Independent Institute’s Dr. Bill Evers & Ze’ev Wurman on K-12 STEM Education & California’s Woke Math

This week on “The Learning Curve,” Cara Candal and Gerard Robinson talk with Dr. Bill Evers and Ze’ev Wurman, of the Independent Institute, about the challenges of ensuring all students have access to quality K-12 math and science education in California and across the U.S. They review the findings of the 1983 report, A Nation At Risk, and international TIMSS and PISA data going back a decade, as well as recent NAEP results that highlight the ongoing educational crisis, compounded by COVID-related learning loss. They discuss some of the time-tested approaches taken by higher-performing countries such as Israel, and those in East Asia and Europe, to prepare students to succeed in STEM, and how state policymakers can address the gaps so America can become competitive with international peers in STEM fields. They share the findings of Dr. Evers’ Wall Street Journal op-ed about the rise of “woke math” in California, and how we can resist politicizing learning. They conclude with a review of a 2020 Pioneer Institute report that found that less than half of all U.S. high schools offer computer science instruction, and that women and people of color were underrepresented in those classrooms.

Stories of the Week: In Massachusetts, supporters of a proposed progressive tax claim the revenue will increased education spending – but will the measure instead harm the economy and reduce state resources for education investments? A program adopted by 19 colleges across the country is facilitating connections between conservative Christian colleges and liberal institutions to address religious and political polarization.


Dr. Williamson Evers is a Senior Fellow, Director of the Center on Educational Excellence, and Assistant Editor for The Independent Review: A Journal of Political Economy at the Independent Institute. Dr. Evers was the U.S. Assistant Secretary of Education for Planning, Evaluation, and Policy Development from 2007 to 2009; Senior Adviser to U.S. Secretary of Education Margaret Spellings during 2007; and former Research Fellow at the Hoover Institution. In addition, he was a member of the Hoover Institution’s Koret Task Force on K-12 Education from its beginning in 1999 until it wrapped up in 2014. From July to December 2003, he served in Iraq as Senior Adviser for Education to Administrator L. Paul Bremer of the Coalition Provisional Authority. His articles have appeared in such publications as Education Week, New York Times, Wall Street Journal, Los Angeles Times, and Christian Science Monitor, and he is a past member of the editorial board of Education Next. Dr. Evers received his B.A., M.A., and Ph.D. degrees in political science from Stanford University.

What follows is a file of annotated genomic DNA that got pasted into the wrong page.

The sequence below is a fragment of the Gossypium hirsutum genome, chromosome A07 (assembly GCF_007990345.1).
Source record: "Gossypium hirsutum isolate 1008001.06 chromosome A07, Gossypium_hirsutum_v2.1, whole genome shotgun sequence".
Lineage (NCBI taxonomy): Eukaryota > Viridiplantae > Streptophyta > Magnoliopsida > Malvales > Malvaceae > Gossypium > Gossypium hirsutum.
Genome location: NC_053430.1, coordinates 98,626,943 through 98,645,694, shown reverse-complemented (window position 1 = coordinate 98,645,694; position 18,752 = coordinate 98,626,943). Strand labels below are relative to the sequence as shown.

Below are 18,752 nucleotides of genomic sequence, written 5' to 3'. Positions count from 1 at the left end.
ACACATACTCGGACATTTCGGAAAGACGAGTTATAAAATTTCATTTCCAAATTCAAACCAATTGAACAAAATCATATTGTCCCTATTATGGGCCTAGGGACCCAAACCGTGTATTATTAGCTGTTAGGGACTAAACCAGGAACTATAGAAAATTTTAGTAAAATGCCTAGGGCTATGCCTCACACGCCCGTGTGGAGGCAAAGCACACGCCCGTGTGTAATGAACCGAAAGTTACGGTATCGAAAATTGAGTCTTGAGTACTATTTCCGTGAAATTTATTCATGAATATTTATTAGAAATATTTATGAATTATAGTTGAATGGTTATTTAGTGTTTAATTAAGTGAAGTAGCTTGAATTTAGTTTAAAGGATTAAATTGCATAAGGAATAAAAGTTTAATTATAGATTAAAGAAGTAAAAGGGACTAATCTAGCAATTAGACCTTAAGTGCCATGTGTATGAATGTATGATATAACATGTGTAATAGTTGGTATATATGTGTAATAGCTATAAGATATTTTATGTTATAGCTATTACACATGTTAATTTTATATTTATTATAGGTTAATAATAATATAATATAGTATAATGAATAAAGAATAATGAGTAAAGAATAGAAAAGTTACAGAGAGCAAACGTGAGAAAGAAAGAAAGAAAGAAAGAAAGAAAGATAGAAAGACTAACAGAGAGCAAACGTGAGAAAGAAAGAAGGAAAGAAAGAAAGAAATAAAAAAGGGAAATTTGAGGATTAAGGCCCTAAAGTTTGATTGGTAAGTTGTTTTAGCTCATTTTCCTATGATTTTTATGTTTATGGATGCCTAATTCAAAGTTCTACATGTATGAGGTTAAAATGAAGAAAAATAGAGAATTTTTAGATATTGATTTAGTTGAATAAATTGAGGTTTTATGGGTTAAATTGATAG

Ze’ev Wurman is a Research Fellow at the Independent Institute, Chief Software Architect with MonolithIC 3D Inc., and has over 30 years of experience in developing algorithms, CAD software, and hardware and software architectures. He has been a senior policy adviser with the Office of Planning, Evaluation and Policy Development at the U.S. Department of Education. He is also a Senior Fellow with the American Principles Project and throughout the development of the Common Core standards in 2009-2010, he analyzed the mathematics drafts for Pioneer Institute and for the State of California. In the summer of 2010, he served on the California Academic Content Standards Commission that evaluated the suitability of the Common Core standards for California. He holds over 40 U.S. patents and earned his B.Sc. and M.Sc. degrees in Electrical Engineering from the Technion, Israel Institute of Technology, in Haifa, Israel.

The next episode will air on Weds., September 21st, with Dr. Niall Ferguson, the Milbank Family Senior Fellow at the Hoover Institution, Stanford University, and a senior faculty fellow of the Belfer Center for Science and International Affairs at Harvard. He is the author of sixteen books, including Doom: The Politics of Catastrophe.

Tweet of the Week:

News Links:

WSJ: Don’t Make Massachusetts ‘Taxachusetts’ Again

Inside HigherEd: ‘Mining the Depths of Our Differences’


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